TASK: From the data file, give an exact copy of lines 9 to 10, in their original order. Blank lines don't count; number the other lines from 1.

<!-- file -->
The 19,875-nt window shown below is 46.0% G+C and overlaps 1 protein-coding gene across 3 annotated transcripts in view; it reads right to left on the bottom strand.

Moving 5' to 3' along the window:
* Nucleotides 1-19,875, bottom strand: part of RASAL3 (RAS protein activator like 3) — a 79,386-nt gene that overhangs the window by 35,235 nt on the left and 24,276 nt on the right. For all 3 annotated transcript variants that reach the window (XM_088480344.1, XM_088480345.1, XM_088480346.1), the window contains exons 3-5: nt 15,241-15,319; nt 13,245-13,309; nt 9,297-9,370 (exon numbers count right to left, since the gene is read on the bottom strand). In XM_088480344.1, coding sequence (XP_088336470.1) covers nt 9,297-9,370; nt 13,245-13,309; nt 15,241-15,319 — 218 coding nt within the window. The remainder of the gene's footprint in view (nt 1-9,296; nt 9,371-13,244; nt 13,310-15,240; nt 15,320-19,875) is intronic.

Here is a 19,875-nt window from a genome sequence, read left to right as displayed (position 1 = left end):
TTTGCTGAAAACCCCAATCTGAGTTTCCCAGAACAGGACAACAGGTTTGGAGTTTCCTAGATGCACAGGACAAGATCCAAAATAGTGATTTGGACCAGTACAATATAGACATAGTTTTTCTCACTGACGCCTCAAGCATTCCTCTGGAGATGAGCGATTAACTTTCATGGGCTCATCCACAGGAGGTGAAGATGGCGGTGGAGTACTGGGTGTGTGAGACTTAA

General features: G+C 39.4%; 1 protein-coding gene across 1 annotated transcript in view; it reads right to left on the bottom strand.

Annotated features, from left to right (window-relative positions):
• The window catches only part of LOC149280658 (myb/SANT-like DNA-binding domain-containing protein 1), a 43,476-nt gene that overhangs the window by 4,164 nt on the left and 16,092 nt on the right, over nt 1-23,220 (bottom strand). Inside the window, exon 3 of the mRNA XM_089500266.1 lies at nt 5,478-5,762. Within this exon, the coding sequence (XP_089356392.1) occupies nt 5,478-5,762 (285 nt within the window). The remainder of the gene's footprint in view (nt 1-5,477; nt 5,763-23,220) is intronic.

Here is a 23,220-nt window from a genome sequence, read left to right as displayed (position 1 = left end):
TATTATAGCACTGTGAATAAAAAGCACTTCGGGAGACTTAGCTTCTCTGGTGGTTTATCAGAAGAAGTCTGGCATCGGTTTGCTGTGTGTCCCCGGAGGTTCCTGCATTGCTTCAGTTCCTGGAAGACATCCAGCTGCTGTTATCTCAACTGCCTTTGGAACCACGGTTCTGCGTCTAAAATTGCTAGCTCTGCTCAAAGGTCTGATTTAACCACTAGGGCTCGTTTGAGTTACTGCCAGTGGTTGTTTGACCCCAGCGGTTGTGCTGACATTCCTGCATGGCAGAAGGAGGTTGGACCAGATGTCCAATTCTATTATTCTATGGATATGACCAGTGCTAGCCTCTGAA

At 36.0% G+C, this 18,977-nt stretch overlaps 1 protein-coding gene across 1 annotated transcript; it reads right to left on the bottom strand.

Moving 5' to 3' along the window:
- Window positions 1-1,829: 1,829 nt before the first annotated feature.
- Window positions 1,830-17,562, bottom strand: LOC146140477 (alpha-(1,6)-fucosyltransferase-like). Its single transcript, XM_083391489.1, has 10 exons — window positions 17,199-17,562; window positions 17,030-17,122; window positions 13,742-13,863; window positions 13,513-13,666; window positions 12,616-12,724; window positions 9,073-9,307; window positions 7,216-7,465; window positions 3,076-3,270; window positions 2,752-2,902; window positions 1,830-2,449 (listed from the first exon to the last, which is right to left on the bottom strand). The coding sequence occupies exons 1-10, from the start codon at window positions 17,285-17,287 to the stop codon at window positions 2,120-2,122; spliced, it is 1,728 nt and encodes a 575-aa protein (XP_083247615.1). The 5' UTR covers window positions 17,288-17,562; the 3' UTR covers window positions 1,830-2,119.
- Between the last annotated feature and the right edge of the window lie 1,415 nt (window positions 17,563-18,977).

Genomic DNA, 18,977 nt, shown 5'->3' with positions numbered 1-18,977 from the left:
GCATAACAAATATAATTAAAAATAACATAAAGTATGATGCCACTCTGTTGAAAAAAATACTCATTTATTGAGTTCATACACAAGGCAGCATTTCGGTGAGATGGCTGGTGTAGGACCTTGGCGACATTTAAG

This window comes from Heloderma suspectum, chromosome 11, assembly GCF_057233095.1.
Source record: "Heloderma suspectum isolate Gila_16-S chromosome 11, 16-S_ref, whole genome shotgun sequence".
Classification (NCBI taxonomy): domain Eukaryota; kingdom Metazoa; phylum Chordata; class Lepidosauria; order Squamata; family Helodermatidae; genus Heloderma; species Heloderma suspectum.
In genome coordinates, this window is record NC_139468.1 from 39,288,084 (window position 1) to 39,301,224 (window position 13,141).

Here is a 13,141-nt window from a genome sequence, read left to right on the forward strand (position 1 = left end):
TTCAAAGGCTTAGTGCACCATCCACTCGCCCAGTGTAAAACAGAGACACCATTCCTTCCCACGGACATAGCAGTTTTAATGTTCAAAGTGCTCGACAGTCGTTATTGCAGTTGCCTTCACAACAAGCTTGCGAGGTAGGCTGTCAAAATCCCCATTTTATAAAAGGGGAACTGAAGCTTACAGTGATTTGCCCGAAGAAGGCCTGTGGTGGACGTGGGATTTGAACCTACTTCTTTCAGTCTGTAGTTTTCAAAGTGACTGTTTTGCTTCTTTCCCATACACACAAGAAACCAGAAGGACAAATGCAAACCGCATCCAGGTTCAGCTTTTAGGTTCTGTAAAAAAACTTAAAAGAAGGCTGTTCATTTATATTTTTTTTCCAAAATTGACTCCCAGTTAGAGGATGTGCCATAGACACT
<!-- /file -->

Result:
Here is a 23,220-nt window from a genome sequence, read left to right as displayed (position 1 = left end):
TATTATAGCACTGTGAATAAAAAGCACTTCGGGAGACTTAGCTTCTCTGGTGGTTTATCAGAAGAAGTCTGGCATCGGTTTGCTGTGTGTCCCCGGAGGTTCCTGCATTGCTTCAGTTCCTGGAAGACATCCAGCTGCTGTTATCTCAACTGCCTTTGGAACCACGGTTCTGCGTCTAAAATTGCTAGCTCTGCTCAAAGGTCTGATTTAACCACTAGGGCTCGTTTGAGTTACTGCCAGTGGTTGTTTGACCCCAGCGGTTGTGCTGACATTCCTGCATGGCAGAAGGAGGTTGGACCAGATGTCCAATTCTATTATTCTATGGATATGACCAGTGCTAGCCTCTGAA